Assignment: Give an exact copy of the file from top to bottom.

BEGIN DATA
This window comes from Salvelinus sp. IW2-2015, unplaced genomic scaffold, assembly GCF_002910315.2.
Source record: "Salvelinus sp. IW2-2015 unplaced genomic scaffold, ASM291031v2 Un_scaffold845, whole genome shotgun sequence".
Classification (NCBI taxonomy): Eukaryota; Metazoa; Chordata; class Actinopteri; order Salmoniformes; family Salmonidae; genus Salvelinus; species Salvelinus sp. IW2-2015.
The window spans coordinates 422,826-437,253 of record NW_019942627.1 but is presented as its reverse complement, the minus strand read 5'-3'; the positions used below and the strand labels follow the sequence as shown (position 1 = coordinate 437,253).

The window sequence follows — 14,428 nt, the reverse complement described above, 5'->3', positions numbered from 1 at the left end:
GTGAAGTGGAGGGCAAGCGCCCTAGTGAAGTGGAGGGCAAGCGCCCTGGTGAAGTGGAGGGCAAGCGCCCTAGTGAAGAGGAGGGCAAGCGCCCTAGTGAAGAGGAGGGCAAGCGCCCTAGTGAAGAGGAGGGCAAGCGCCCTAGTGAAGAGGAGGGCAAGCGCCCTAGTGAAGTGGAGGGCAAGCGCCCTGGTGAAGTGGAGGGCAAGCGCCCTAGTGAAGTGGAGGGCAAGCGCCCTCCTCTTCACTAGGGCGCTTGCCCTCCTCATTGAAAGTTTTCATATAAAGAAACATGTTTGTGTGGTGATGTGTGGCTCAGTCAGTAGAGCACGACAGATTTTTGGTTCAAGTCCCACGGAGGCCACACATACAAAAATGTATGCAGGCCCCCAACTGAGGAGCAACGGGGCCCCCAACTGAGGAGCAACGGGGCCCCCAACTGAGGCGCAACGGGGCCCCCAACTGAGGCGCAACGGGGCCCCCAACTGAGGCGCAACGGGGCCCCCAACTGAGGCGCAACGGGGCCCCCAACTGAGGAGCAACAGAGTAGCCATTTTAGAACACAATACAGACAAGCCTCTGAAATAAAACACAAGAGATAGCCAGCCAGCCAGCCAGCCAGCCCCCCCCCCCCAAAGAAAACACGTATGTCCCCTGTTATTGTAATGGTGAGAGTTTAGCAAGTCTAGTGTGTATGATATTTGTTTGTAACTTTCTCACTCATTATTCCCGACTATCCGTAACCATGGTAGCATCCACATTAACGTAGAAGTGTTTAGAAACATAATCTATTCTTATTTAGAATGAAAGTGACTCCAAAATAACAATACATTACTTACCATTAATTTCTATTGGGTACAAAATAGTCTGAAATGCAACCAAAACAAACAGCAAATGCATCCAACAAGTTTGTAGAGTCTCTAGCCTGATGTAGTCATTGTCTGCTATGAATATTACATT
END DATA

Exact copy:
This window comes from Salvelinus sp. IW2-2015, unplaced genomic scaffold, assembly GCF_002910315.2.
Source record: "Salvelinus sp. IW2-2015 unplaced genomic scaffold, ASM291031v2 Un_scaffold845, whole genome shotgun sequence".
Classification (NCBI taxonomy): Eukaryota; Metazoa; Chordata; class Actinopteri; order Salmoniformes; family Salmonidae; genus Salvelinus; species Salvelinus sp. IW2-2015.
The window spans coordinates 422,826-437,253 of record NW_019942627.1 but is presented as its reverse complement, the minus strand read 5'-3'; the positions used below and the strand labels follow the sequence as shown (position 1 = coordinate 437,253).

The window sequence follows — 14,428 nt, the reverse complement described above, 5'->3', positions numbered from 1 at the left end:
GTGAAGTGGAGGGCAAGCGCCCTAGTGAAGTGGAGGGCAAGCGCCCTGGTGAAGTGGAGGGCAAGCGCCCTAGTGAAGAGGAGGGCAAGCGCCCTAGTGAAGAGGAGGGCAAGCGCCCTAGTGAAGAGGAGGGCAAGCGCCCTAGTGAAGAGGAGGGCAAGCGCCCTAGTGAAGTGGAGGGCAAGCGCCCTGGTGAAGTGGAGGGCAAGCGCCCTAGTGAAGTGGAGGGCAAGCGCCCTCCTCTTCACTAGGGCGCTTGCCCTCCTCATTGAAAGTTTTCATATAAAGAAACATGTTTGTGTGGTGATGTGTGGCTCAGTCAGTAGAGCACGACAGATTTTTGGTTCAAGTCCCACGGAGGCCACACATACAAAAATGTATGCAGGCCCCCAACTGAGGAGCAACGGGGCCCCCAACTGAGGAGCAACGGGGCCCCCAACTGAGGCGCAACGGGGCCCCCAACTGAGGCGCAACGGGGCCCCCAACTGAGGCGCAACGGGGCCCCCAACTGAGGCGCAACGGGGCCCCCAACTGAGGAGCAACAGAGTAGCCATTTTAGAACACAATACAGACAAGCCTCTGAAATAAAACACAAGAGATAGCCAGCCAGCCAGCCAGCCAGCCCCCCCCCCCCAAAGAAAACACGTATGTCCCCTGTTATTGTAATGGTGAGAGTTTAGCAAGTCTAGTGTGTATGATATTTGTTTGTAACTTTCTCACTCATTATTCCCGACTATCCGTAACCATGGTAGCATCCACATTAACGTAGAAGTGTTTAGAAACATAATCTATTCTTATTTAGAATGAAAGTGACTCCAAAATAACAATACATTACTTACCATTAATTTCTATTGGGTACAAAATAGTCTGAAATGCAACCAAAACAAACAGCAAATGCATCCAACAAGTTTGTAGAGTCTCTAGCCTGATGTAGTCATTGTCTGCTATGAATATTACATT